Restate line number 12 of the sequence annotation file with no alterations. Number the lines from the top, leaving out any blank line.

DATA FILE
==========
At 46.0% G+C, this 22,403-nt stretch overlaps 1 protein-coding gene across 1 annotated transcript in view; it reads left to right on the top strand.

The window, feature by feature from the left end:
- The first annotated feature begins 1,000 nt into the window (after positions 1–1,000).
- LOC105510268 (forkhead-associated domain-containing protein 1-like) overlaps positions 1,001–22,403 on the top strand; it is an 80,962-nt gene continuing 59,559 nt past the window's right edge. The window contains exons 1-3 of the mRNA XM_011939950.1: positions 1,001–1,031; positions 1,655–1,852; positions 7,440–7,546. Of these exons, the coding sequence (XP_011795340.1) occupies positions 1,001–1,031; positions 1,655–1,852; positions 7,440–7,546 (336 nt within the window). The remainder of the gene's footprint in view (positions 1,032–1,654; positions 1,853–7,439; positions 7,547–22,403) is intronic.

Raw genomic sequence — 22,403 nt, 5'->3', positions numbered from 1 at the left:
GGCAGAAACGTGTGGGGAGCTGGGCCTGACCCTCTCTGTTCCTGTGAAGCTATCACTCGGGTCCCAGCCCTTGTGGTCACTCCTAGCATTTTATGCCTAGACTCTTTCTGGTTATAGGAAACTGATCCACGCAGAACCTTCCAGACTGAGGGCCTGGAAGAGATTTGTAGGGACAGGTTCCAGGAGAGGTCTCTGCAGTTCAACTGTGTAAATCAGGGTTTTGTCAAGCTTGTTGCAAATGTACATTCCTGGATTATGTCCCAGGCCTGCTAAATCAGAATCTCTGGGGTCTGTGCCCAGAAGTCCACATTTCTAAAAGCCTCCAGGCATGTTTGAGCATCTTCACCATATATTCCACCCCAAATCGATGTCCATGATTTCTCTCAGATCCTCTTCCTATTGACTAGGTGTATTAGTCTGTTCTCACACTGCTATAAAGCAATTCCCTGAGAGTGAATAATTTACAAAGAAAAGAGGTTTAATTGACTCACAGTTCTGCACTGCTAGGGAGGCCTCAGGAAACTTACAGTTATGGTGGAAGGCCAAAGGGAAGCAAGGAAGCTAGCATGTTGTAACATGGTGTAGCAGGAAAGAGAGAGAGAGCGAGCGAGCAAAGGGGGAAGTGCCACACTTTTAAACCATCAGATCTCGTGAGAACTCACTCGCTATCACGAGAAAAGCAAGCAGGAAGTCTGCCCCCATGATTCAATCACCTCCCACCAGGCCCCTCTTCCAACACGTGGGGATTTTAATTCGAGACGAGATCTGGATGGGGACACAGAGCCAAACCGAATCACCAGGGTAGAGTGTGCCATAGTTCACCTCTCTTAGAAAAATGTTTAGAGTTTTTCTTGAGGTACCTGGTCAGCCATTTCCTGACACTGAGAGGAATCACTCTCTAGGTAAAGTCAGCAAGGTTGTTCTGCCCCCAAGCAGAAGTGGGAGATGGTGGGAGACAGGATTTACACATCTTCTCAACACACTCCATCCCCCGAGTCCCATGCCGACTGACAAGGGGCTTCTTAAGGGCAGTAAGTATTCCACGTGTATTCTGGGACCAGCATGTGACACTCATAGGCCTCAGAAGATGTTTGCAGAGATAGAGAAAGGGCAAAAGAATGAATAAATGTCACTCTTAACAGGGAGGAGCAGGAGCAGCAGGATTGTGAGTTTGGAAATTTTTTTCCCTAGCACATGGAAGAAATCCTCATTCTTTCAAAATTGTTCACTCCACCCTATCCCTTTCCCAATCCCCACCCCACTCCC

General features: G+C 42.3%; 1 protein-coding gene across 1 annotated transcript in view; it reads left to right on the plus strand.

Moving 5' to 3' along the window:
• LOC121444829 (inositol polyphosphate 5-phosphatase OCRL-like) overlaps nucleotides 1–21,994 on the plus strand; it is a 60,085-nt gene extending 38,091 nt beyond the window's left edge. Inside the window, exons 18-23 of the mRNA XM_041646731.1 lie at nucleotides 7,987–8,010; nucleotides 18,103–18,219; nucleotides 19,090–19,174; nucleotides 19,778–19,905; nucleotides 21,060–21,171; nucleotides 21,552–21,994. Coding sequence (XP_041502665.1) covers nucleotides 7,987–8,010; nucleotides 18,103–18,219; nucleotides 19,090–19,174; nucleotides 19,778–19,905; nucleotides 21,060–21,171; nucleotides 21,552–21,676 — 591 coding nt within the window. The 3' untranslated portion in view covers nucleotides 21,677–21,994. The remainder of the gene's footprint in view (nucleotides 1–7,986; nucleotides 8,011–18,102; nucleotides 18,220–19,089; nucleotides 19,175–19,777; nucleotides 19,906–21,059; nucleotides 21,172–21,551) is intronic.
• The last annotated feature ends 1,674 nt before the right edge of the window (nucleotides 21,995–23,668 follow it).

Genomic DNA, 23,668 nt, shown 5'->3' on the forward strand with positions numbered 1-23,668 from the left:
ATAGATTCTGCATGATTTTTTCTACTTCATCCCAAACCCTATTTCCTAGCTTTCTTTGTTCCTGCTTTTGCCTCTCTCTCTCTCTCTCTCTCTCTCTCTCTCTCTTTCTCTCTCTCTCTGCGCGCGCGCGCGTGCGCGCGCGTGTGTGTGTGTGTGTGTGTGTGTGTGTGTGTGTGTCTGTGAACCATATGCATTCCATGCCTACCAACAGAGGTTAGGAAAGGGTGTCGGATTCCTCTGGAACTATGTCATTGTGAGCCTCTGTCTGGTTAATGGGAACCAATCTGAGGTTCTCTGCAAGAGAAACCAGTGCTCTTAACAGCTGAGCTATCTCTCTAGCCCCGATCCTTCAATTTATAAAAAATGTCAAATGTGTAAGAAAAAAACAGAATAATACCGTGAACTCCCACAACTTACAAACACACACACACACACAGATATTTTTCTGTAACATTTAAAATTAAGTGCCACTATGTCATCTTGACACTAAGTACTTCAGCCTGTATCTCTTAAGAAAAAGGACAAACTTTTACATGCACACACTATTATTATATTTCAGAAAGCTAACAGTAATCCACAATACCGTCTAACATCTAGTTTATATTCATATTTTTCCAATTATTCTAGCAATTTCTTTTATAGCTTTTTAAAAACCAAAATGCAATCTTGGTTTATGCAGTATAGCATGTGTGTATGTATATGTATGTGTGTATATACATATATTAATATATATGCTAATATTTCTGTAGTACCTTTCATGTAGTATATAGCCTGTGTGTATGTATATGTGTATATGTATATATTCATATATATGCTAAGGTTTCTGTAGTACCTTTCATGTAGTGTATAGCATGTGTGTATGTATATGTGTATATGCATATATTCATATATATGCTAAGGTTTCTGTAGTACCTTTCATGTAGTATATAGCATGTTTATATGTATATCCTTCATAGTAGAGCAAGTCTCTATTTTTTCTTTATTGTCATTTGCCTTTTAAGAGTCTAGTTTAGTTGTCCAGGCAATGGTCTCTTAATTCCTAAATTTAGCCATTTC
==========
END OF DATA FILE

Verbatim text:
ATAGATTCTGCATGATTTTTTCTACTTCATCCCAAACCCTATTTCCTAGCTTTCTTTGTTCCTGCTTTTGCCTCTCTCTCTCTCTCTCTCTCTCTCTCTCTCTCTTTCTCTCTCTCTCTGCGCGCGCGCGCGTGCGCGCGCGTGTGTGTGTGTGTGTGTGTGTGTGTGTGTGTGTGTCTGTGAACCATATGCATTCCATGCCTACCAACAGAGGTTAGGAAAGGGTGTCGGATTCCTCTGGAACTATGTCATTGTGAGCCTCTGTCTGGTTAATGGGAACCAATCTGAGGTTCTCTGCAAGAGAAACCAGTGCTCTTAACAGCTGAGCTATCTCTCTAGCCCCGATCCTTCAATTTATAAAAAATGTCAAATGTGTAAGAAAAAAACAGAATAATACCGTGAACTCCCACAACTTACAAACACACACACACACACAGATATTTTTCTGTAACATTTAAAATTAAGTGCCACTATGTCATCTTGACACTAAGTACTTCAGCCTGTATCTCTTAAGAAAAAGGACAAACTTTTACATGCACACACTATTATTATATTTCAGAAAGCTAACAGTAATCCACAATACCGTCTAACATCTAGTTTATATTCATATTTTTCCAATTATTCTAGCAATTTCTTTTATAGCTTTTTAAAAACCAAAATGCAATCTTGGTTTATGCAGTATAGCATGTGTGTATGTATATGTATGTGTGTATATACATATATTAATATATATGCTAATATTTCTGTAGTACCTTTCATGTAGTATATAGCCTGTGTGTATGTATATGTGTATATGTATATATTCATATATATGCTAAGGTTTCTGTAGTACCTTTCATGTAGTGTATAGCATGTGTGTATGTATATGTGTATATGCATATATTCATATATATGCTAAGGTTTCTGTAGTACCTTTCATGTAGTATATAGCATGTTTATATGTATATCCTTCATAGTAGAGCAAGTCTCTATTTTTTCTTTATTGTCATTTGCCTTTTAAGAGTCTAGTTTAGTTGTCCAGGCAATGGTCTCTTAATTCCTAAATTTAGCCATTTC